We regret to announce that Colin Gibson, former Member of Council and Treasurer of IES has died. He was a key member of the IES Energy Strategy Group.
Colin MacDougall Gibson (22 July, 1942 - 1 April, 2021)
Colin Gibson was a leading UK electrical power systems engineer. He had an impressive grasp of the technical side of power systems engineering and had an equally impressive ability in financial matters. Also, it is clear that he had leadership qualities of the highest order - a rare combination of talents.
He was born in Dundee and attended Harris Academy. He obtained a good grounding in electrical power engineering at Dundee College of Technology (now the University of Abertay), graduating in 1965.
He joined the South of Scotland Electricity Board and gained wide experience in different roles including power station management and system planning. In the latter role he was one of the early developers of the use of probability analysis for decision-making in power systems.
He was awarded a Diploma in Management Studies from the University of Strathclyde in 1965. He was made a Fellow of IET (1986), a Companion of the Institute of Management (1996), an Honorary Fellow of University of Abertay (2001) and a Fellow of the Institution of Engineers in Scotland (2010).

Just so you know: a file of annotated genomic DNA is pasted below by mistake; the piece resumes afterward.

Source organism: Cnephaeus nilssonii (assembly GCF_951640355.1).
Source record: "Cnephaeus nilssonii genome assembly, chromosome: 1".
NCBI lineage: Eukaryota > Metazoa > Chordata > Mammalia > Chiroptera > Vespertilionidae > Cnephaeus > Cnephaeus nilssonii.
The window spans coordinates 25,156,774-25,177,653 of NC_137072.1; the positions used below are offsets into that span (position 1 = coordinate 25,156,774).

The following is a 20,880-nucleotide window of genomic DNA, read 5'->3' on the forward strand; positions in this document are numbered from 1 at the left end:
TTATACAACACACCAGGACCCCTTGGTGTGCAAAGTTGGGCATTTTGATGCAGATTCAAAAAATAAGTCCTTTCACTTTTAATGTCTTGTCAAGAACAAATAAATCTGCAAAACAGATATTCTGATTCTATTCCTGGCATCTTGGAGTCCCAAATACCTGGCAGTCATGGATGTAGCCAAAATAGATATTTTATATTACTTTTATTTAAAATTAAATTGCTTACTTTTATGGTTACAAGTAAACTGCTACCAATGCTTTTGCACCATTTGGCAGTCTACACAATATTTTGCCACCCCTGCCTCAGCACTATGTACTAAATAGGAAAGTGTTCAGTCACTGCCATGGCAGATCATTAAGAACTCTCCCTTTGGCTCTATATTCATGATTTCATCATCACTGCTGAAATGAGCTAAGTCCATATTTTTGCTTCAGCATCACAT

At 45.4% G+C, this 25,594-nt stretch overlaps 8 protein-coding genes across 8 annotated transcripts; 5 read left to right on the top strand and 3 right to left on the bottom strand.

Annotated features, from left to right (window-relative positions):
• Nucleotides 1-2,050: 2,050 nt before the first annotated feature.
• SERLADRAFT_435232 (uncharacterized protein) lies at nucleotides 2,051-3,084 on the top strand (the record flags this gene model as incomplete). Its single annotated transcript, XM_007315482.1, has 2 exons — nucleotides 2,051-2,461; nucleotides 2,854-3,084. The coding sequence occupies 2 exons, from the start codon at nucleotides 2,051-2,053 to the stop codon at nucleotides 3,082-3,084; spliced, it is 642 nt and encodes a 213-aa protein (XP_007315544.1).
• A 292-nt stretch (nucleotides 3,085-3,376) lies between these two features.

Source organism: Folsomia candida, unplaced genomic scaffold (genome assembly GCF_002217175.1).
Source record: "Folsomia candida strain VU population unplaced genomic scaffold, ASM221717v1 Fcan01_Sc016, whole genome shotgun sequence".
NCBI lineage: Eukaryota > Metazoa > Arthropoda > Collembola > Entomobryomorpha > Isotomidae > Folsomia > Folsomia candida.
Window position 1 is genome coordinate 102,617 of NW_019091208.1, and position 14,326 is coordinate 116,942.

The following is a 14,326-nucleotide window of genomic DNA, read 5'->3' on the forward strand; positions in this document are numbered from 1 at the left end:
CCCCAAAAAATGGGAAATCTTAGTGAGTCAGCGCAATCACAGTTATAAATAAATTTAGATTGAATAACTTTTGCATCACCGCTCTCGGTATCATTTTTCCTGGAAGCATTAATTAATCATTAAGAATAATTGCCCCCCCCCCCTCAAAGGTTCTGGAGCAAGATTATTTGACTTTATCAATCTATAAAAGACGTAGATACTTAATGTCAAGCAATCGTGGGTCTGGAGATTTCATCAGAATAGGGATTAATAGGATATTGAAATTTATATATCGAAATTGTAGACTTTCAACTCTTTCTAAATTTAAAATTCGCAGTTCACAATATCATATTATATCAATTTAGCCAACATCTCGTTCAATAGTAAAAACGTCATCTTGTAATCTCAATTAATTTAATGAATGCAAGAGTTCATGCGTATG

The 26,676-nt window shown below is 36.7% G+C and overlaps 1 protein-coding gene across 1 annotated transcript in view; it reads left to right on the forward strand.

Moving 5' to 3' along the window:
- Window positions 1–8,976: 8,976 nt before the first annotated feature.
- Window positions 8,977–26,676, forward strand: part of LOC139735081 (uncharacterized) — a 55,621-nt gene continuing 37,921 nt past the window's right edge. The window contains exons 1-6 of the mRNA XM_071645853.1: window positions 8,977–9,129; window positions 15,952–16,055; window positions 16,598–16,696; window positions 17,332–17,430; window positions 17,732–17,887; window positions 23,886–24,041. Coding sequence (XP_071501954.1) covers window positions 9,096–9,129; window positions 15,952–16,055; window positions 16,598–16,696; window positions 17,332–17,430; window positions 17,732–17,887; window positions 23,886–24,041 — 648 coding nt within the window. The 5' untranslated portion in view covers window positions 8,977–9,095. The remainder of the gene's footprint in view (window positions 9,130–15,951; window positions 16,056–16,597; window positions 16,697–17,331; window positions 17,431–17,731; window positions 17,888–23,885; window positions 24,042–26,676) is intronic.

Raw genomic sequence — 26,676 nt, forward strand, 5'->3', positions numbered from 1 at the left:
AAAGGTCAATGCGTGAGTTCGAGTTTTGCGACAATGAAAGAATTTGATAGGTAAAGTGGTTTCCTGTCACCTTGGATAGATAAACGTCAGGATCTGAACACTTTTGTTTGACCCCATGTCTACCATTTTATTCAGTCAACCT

In 1990 Colin was recruited as General Manager of the Pumped Storage Business (PSB) a subsidiary of the recently formed National Grid Company. PSB owned the Dinorwig and Ffestiniog pumped storage facilities in Wales. Once created, Colin was responsible for setting up the commercial arrangements for the new business. The PSB plant had previously been designed and operated to manage frequency control and to intervene if a major loss of generation occurred on the system. Colin quickly brought his skills to bear on establishing new income opportunities through the sale of ‘contracts for differences’ which allowed Regional Electricity Companies and others to hedge potential variations in their purchasing costs. The flexibility of the plant allowed other opportunities for new income generation, such as ‘fast response’, which led to the business becoming very successful in its own right. At the same time, the wider use of the plant for commercial purposes meant the introduction of new practices for repair, maintenance and overhaul, to ensure that contractual commitments were always met. Colin said that this was his most enjoyable appointment. He had a fiefdom in the Welsh Mountains that he ran with great financial and technical success.